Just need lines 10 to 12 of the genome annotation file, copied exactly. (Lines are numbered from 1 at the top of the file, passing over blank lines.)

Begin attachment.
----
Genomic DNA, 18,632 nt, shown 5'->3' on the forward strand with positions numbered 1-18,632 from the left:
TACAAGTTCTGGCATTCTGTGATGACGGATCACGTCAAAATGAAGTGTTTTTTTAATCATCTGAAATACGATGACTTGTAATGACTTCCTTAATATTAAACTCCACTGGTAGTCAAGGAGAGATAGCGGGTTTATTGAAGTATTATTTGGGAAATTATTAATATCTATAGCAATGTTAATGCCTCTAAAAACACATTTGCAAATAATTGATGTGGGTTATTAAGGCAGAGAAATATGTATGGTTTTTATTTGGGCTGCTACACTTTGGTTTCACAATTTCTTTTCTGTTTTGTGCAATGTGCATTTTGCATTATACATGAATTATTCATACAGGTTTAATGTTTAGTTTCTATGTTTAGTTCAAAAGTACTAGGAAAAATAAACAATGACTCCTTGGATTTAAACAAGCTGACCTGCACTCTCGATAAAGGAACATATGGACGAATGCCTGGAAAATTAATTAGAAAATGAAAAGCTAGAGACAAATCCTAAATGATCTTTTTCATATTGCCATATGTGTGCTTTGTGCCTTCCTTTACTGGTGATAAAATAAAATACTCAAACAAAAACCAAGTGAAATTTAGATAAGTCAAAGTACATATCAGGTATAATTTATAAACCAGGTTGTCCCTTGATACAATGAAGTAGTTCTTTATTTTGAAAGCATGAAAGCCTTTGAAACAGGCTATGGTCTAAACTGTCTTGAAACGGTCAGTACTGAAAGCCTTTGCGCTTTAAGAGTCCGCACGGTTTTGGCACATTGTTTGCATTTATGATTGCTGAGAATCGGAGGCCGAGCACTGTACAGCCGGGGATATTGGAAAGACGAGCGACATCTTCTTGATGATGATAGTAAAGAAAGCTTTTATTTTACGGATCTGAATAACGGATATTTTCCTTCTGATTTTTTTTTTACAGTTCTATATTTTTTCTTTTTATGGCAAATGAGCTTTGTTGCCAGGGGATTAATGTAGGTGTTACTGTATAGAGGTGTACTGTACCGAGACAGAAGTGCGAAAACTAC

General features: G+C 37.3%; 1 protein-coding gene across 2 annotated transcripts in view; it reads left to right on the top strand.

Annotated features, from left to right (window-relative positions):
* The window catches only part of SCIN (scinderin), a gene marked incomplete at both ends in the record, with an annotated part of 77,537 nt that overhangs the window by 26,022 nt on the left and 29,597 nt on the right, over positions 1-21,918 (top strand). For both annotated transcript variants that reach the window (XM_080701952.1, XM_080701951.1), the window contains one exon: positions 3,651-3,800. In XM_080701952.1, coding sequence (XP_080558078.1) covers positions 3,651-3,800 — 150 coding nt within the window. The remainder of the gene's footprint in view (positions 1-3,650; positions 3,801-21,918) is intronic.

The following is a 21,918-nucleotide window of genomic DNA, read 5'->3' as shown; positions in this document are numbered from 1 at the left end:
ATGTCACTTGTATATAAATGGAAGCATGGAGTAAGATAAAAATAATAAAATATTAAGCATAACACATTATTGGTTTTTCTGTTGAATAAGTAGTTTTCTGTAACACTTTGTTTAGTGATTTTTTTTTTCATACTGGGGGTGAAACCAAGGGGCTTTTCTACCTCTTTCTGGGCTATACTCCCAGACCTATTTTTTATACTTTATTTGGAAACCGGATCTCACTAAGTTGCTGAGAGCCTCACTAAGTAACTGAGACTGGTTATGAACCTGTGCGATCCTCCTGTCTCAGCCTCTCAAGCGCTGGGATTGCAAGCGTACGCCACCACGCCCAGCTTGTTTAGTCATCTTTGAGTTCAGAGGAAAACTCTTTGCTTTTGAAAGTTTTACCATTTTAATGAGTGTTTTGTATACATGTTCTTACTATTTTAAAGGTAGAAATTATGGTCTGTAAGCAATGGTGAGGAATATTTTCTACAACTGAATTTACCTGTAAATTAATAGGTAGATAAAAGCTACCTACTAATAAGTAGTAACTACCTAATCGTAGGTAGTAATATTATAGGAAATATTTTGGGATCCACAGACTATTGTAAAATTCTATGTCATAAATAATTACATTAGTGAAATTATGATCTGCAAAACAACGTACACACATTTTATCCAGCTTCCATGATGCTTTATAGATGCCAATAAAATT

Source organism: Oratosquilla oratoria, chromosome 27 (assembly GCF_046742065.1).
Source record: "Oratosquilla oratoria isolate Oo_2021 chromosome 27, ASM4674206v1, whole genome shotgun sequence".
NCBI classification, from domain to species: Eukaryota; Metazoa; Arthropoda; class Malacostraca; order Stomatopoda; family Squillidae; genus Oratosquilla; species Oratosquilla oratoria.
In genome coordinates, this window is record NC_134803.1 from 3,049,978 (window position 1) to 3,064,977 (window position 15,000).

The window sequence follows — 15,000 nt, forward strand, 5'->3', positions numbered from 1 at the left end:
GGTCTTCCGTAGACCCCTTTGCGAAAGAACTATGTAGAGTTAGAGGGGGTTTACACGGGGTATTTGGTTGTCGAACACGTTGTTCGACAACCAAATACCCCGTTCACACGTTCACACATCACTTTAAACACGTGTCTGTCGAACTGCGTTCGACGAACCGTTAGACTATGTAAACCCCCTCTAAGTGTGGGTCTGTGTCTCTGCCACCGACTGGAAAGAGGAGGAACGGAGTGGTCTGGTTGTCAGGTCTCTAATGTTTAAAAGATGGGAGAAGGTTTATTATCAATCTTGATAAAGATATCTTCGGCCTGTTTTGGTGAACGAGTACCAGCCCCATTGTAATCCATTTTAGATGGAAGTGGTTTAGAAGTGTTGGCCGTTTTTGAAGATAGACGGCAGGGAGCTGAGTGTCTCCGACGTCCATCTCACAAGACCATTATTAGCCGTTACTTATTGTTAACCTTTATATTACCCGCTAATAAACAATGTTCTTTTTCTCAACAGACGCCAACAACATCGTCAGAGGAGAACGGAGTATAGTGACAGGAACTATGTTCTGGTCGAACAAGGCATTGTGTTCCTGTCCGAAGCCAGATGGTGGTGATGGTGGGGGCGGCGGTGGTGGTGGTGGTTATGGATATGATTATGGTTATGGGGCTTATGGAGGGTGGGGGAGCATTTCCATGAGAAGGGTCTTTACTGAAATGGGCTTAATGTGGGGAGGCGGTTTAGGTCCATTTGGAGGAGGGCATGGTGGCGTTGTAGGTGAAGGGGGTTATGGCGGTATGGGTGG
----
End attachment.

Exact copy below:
NCBI classification, from domain to species: Eukaryota; Metazoa; Arthropoda; class Malacostraca; order Stomatopoda; family Squillidae; genus Oratosquilla; species Oratosquilla oratoria.
In genome coordinates, this window is record NC_134803.1 from 3,049,978 (window position 1) to 3,064,977 (window position 15,000).

The window sequence follows — 15,000 nt, forward strand, 5'->3', positions numbered from 1 at the left end: